A Bay County couple accusing a police officer of unlawfully entering their home and arresting their son can continue suing the officer, an appeals court ruled Tuesday.

The lawsuit stems from a 2013 scuffle involving the family and Bay City Police officers, a scuffle that turned into a four-year legal ordeal that serves as a social media cautionary tale.

“Parents often tell their children social media can cause problems,” a three-judge panel from the 6th U.S. Circuit Court of Appeals wrote in a court filing Tuesday. “This case is proof of that.”

Two Bay City officers arrived at the Essexville home of Dennis and Linda Brenay on Nov. 30, 2013, because their son Dennis Brenay Jr. was accused of violating a personal protection order by sending texts and a Facebook post to his ex-girlfriend, according to court records.

A scuffle ensued that ended with the son arrested, handcuffed and, apparently, hit by a Taser.

Father and son were charged with obstructing a police officer, a felony, but both prevailed at trial.

After the trial, Dennis Brenay Sr. and Linda Brenay sued the officers, accusing them, among other things, of illegally entering their home.

The officers, however, won after mounting qualified-immunity defenses.

The couple appealed, arguing the officers violated their Fourth Amendment rights protecting against warrantless searches.

“The government is not your nosy neighbor — the one who always pokes her head in, uninvited, to critique your garden or gossip about the couple down the street,” the judges wrote Tuesday. “Sure, the police, like any Girl Scout, may approach your door, knock, and ask you a question or two. But the Fourth Amendment draws a ‘firm line’ at the door.”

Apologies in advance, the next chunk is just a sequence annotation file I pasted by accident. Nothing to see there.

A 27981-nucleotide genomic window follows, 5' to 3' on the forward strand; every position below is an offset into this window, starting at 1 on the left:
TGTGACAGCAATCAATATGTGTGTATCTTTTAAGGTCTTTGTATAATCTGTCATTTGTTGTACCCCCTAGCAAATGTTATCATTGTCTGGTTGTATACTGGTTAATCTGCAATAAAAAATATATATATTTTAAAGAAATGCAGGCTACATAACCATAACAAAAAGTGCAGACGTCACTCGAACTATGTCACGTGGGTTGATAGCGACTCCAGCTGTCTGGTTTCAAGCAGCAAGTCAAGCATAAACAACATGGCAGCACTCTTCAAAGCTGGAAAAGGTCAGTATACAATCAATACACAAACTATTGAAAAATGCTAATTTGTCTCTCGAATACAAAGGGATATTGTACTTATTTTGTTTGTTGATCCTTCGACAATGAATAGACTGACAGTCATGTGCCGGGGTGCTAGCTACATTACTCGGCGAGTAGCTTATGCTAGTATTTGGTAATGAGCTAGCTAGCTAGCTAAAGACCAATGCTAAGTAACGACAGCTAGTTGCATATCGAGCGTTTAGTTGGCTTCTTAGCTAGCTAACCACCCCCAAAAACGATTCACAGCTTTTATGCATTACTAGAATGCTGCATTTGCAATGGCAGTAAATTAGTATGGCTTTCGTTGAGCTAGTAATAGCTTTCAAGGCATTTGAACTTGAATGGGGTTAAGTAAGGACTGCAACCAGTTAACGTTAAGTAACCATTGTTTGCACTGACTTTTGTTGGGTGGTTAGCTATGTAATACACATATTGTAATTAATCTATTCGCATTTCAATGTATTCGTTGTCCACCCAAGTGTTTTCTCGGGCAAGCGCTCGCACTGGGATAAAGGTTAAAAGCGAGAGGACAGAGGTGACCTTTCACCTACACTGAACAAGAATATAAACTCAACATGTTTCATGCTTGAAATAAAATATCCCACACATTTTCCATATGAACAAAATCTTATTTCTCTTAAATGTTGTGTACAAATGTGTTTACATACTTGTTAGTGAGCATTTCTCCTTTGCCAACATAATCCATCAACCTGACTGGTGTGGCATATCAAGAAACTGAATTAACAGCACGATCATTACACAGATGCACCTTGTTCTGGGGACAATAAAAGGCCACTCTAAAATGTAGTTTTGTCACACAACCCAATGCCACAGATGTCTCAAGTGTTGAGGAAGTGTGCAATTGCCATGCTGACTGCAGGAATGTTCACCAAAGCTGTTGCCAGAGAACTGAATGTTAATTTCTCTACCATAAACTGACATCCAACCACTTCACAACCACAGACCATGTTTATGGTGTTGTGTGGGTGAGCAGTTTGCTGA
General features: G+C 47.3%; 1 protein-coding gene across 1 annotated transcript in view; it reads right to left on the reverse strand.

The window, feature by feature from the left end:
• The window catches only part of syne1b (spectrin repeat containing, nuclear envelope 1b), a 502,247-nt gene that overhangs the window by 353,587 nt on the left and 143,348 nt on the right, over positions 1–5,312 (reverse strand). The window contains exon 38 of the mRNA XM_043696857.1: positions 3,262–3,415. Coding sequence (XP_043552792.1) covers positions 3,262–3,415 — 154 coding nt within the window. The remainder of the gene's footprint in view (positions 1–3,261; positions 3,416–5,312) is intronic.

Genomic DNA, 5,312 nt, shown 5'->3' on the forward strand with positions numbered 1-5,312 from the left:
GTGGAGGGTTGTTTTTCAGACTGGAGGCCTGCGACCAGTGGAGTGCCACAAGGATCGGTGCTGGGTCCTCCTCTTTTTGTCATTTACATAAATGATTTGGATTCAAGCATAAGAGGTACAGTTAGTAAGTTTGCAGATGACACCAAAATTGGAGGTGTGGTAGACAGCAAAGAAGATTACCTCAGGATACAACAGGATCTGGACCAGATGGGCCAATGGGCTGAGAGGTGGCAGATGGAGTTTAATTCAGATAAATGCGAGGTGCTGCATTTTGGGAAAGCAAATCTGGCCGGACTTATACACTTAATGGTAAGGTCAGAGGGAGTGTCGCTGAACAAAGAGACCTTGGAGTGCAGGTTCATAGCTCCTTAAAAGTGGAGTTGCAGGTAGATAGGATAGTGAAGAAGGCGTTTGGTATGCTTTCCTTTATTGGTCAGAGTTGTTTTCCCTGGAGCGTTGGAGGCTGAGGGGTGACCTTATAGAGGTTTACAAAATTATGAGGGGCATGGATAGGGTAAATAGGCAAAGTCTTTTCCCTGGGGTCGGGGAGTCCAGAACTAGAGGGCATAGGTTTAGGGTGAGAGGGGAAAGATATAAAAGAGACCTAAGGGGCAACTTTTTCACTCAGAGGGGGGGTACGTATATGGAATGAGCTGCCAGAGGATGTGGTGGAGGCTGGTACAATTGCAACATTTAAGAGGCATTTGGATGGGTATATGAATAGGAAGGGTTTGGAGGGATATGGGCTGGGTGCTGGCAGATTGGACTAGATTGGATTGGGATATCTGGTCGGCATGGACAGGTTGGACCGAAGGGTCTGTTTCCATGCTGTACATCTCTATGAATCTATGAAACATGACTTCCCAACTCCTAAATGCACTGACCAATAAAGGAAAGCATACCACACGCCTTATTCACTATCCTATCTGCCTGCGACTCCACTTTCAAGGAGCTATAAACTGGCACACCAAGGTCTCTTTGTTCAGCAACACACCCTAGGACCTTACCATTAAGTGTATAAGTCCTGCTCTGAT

The appeals court judges noted that they do not know exactly what happened at the Brenays’ front door. But accepting the account most favorable to the couple, “a reasonable jury could conclude (the officer) violated the Brenays’ clearly established rights by entering their home without any warrant, consent, or exigency,” the judges wrote.

Whether the officer violated the couple’s constitutional rights is an issue that can be argued at trial, the panel wrote.

On appeal, the couple dropped an excessive force claim. On Tuesday, the panel concluded the couple forfeited a malicious prosecution claim against both officers, leaving an unlawful entry claim against one of the officers.

Twitter: @robertsnellnews

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